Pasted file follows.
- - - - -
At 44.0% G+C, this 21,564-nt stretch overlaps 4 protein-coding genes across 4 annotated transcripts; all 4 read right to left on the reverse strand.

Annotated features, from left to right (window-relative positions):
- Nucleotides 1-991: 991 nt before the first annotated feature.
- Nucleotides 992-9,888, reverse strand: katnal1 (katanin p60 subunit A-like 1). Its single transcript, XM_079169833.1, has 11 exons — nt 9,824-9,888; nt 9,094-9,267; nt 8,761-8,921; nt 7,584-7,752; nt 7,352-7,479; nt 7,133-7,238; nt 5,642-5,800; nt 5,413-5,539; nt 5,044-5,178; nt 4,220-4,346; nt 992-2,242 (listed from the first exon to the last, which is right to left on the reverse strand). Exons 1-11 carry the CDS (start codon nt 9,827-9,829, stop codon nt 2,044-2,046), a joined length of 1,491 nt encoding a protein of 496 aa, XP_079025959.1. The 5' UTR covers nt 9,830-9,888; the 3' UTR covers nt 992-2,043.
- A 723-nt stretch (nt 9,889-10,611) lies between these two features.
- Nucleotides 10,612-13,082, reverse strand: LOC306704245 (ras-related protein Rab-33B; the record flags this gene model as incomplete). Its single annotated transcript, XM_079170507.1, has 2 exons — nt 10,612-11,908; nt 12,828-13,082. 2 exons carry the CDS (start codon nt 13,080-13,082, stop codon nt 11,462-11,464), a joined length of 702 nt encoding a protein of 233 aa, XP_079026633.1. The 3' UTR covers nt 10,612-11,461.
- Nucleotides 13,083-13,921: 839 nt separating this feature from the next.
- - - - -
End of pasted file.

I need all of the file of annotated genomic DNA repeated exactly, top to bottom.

At 44.0% G+C, this 21,564-nt stretch overlaps 4 protein-coding genes across 4 annotated transcripts; all 4 read right to left on the reverse strand.

Annotated features, from left to right (window-relative positions):
- Nucleotides 1-991: 991 nt before the first annotated feature.
- Nucleotides 992-9,888, reverse strand: katnal1 (katanin p60 subunit A-like 1). Its single transcript, XM_079169833.1, has 11 exons — nt 9,824-9,888; nt 9,094-9,267; nt 8,761-8,921; nt 7,584-7,752; nt 7,352-7,479; nt 7,133-7,238; nt 5,642-5,800; nt 5,413-5,539; nt 5,044-5,178; nt 4,220-4,346; nt 992-2,242 (listed from the first exon to the last, which is right to left on the reverse strand). Exons 1-11 carry the CDS (start codon nt 9,827-9,829, stop codon nt 2,044-2,046), a joined length of 1,491 nt encoding a protein of 496 aa, XP_079025959.1. The 5' UTR covers nt 9,830-9,888; the 3' UTR covers nt 992-2,043.
- A 723-nt stretch (nt 9,889-10,611) lies between these two features.
- Nucleotides 10,612-13,082, reverse strand: LOC306704245 (ras-related protein Rab-33B; the record flags this gene model as incomplete). Its single annotated transcript, XM_079170507.1, has 2 exons — nt 10,612-11,908; nt 12,828-13,082. 2 exons carry the CDS (start codon nt 13,080-13,082, stop codon nt 11,462-11,464), a joined length of 702 nt encoding a protein of 233 aa, XP_079026633.1. The 3' UTR covers nt 10,612-11,461.
- Nucleotides 13,083-13,921: 839 nt separating this feature from the next.